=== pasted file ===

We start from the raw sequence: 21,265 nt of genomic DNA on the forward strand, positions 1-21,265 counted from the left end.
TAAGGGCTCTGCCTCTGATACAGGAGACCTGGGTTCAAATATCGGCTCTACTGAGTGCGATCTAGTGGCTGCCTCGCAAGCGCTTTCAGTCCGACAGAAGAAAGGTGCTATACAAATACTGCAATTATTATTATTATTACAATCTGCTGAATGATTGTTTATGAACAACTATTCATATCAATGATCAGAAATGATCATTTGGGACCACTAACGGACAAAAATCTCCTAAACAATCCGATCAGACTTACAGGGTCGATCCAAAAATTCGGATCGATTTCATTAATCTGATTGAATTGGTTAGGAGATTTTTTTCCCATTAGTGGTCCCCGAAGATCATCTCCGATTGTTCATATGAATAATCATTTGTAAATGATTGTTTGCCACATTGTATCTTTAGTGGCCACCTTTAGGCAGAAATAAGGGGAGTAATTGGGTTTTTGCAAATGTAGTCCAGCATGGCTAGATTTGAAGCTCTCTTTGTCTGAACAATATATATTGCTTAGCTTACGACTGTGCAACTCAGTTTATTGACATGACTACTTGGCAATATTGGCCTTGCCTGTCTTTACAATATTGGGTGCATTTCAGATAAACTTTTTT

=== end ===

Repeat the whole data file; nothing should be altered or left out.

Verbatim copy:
We start from the raw sequence: 21,265 nt of genomic DNA on the forward strand, positions 1-21,265 counted from the left end.
TAAGGGCTCTGCCTCTGATACAGGAGACCTGGGTTCAAATATCGGCTCTACTGAGTGCGATCTAGTGGCTGCCTCGCAAGCGCTTTCAGTCCGACAGAAGAAAGGTGCTATACAAATACTGCAATTATTATTATTATTACAATCTGCTGAATGATTGTTTATGAACAACTATTCATATCAATGATCAGAAATGATCATTTGGGACCACTAACGGACAAAAATCTCCTAAACAATCCGATCAGACTTACAGGGTCGATCCAAAAATTCGGATCGATTTCATTAATCTGATTGAATTGGTTAGGAGATTTTTTTCCCATTAGTGGTCCCCGAAGATCATCTCCGATTGTTCATATGAATAATCATTTGTAAATGATTGTTTGCCACATTGTATCTTTAGTGGCCACCTTTAGGCAGAAATAAGGGGAGTAATTGGGTTTTTGCAAATGTAGTCCAGCATGGCTAGATTTGAAGCTCTCTTTGTCTGAACAATATATATTGCTTAGCTTACGACTGTGCAACTCAGTTTATTGACATGACTACTTGGCAATATTGGCCTTGCCTGTCTTTACAATATTGGGTGCATTTCAGATAAACTTTTTT